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Discussion Starter · #1 ·
Hi Jon,

I am not sure whether you read the Business Week article regarding BMW. One of the points it made is that BMW tries to produce cars at a number it perceives to be below demand. In this way it keeps the prestige up. I wonder whether this strategy may work when more and more models show up (the 1 series, X3, 6 etc). For example with the 1 series, if a customer can't find the car in the showroom, he/she would be tempted to get a lot of available arternatives. What are your thoughts?
 

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DaveN323i said:
Hi Jon,

I am not sure whether you read the Business Week article regarding BMW. One of the points it made is that BMW tries to produce cars at a number it perceives to be below demand. In this way it keeps the prestige up. I wonder whether this strategy may work when more and more models show up (the 1 series, X3, 6 etc). For example with the 1 series, if a customer can't find the car in the showroom, he/she would be tempted to get a lot of available arternatives. What are your thoughts?
Hey Dave,

You trying to test my comprehension of Micro Economic Theory,
or what??
:dunno:

Your question is a good one... BMW is absolutely wise
in maintaing production levels which do not create a situation where the market
is flooded with their vehicles. No doubt there
is a very fine line between too few and too many...

Here is my take on BMW's Marketing strategy:

Strong resale value is key to keeping the current roll
going, to maintain the very strong market position that
the brand is currently enjoying. Everything that the company
does to maintain this strong resale value will keep both the
manufacturer, and the dealer body "healthy" for many years
to come. You see it everwhere within the policies of the retail
organization.

Take for instance, BMW's CPO program. Here's how it works;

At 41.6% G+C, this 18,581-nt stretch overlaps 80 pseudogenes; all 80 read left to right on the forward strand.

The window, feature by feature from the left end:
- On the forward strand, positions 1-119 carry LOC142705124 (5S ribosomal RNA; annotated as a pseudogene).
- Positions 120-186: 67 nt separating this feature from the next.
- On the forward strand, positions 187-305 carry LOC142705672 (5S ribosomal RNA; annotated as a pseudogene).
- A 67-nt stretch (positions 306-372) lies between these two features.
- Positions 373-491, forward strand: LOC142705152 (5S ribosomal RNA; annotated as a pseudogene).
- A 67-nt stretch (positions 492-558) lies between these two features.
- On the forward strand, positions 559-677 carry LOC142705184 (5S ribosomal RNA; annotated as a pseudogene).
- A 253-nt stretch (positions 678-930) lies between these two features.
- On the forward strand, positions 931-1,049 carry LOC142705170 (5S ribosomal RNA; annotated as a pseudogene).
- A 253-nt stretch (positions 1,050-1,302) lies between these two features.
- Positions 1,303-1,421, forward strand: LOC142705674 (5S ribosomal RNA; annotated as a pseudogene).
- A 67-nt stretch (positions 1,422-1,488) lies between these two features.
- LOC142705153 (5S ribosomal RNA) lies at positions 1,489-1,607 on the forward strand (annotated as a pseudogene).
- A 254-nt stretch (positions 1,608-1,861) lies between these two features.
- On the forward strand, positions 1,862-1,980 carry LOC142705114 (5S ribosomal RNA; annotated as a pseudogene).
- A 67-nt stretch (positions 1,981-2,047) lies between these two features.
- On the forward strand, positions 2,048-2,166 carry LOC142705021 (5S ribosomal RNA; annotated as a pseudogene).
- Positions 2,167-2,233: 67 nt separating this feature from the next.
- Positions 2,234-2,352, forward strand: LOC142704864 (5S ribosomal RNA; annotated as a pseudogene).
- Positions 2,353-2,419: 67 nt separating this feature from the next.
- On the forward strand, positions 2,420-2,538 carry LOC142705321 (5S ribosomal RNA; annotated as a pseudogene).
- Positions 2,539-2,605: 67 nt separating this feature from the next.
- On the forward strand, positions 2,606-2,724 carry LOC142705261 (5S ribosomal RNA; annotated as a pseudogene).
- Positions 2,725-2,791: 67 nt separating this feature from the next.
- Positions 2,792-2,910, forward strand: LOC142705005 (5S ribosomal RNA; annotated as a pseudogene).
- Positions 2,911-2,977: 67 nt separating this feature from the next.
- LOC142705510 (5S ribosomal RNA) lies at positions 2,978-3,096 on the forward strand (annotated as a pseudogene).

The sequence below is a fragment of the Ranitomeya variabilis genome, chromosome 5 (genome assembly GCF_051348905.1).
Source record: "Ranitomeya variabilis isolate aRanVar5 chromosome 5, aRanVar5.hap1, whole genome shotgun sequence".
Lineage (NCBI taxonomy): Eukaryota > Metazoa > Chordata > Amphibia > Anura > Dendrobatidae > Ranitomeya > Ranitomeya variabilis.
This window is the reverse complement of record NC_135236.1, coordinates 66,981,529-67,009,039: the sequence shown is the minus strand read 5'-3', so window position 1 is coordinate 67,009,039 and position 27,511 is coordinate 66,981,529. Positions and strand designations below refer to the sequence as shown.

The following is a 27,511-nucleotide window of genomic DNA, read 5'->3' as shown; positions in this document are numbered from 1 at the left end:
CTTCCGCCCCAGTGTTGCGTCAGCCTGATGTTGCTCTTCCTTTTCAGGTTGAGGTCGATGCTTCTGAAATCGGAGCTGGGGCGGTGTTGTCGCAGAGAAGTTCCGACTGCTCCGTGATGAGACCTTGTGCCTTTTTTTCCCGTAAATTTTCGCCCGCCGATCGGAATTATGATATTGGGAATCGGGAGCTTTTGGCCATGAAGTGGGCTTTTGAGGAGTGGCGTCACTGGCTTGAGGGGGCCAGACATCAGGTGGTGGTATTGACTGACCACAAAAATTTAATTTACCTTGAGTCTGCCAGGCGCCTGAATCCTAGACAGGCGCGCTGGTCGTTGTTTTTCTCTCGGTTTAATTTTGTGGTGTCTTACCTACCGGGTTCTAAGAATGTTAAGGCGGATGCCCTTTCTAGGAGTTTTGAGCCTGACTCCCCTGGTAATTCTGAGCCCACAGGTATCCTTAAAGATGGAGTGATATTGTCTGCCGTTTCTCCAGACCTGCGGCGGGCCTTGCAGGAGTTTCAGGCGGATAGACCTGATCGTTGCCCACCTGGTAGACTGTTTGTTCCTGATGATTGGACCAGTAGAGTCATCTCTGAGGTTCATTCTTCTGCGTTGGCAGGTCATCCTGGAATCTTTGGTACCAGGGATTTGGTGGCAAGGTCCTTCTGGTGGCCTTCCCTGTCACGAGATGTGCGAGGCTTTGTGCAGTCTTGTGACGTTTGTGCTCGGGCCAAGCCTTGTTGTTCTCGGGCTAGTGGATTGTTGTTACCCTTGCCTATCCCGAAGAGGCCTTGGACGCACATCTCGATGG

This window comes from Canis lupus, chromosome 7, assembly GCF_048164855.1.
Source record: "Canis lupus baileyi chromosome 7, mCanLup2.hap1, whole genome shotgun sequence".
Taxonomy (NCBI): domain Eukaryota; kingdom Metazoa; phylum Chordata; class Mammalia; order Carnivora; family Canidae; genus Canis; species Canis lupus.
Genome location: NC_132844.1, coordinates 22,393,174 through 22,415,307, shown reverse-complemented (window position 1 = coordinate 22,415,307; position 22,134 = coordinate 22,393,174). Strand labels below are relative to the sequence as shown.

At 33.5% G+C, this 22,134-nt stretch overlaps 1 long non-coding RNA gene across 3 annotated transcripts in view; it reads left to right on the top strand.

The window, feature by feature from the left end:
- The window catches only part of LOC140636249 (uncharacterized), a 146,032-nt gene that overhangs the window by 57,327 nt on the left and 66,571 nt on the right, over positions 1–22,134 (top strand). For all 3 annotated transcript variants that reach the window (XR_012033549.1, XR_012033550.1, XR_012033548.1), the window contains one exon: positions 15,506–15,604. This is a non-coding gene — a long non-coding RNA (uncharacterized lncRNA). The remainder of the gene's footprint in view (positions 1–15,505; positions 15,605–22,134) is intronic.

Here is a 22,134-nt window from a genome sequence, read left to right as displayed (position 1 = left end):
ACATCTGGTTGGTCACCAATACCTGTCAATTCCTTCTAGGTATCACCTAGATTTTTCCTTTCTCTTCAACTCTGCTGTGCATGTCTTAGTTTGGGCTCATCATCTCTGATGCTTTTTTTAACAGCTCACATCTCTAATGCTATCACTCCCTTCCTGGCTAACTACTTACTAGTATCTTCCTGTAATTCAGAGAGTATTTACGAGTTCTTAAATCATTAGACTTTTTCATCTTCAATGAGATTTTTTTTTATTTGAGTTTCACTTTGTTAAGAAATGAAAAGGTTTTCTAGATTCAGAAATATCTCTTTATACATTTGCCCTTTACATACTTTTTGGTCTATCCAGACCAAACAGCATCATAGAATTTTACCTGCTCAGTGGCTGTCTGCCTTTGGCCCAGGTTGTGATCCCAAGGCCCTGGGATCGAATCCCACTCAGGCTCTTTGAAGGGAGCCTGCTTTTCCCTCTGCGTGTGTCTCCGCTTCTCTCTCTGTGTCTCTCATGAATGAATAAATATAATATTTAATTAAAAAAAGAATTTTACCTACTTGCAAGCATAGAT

retailers sign an agreement to buy back the lion's share of
their lease portfolio as it matures. Off-lease BMWs then avoid
the auctions, which keeps the resale value high.

Now, with these higher resale values, we can set our
residual values higher for our leases (because the remarketing
values support it), and consequently, we can then offer our
new car buyers even lower payments, The cycle becomes
self-propelled...

Dave, if BMW "over-produces", and floods the market with
product (e.g. the current Porsche Boxster), the consequence
can be devastating... Gross profits slip, inventories stack
up, and the manufacturer has to start pouring on the incentives
just to move the product. Resale values take a shit, and
the next thing you know, the brand is in trouble...

**Brands lose their esteem in the marketplace when that
happens - BMW doesn't want to go there...

Dave, the 1 Series is the only carline that concerns me.
While there were some devout 318Ti lovers out there,
the car was not a retail success (you would think that Daimler-
Chrysler could have learned their lesson (the C Coupe)
vicariously, but they didn't... The X3 will be a huge hi
volume success, and the 6-Series, well.....

:thumbup:

Damn!!

:D
 

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Discussion Starter · #3 ·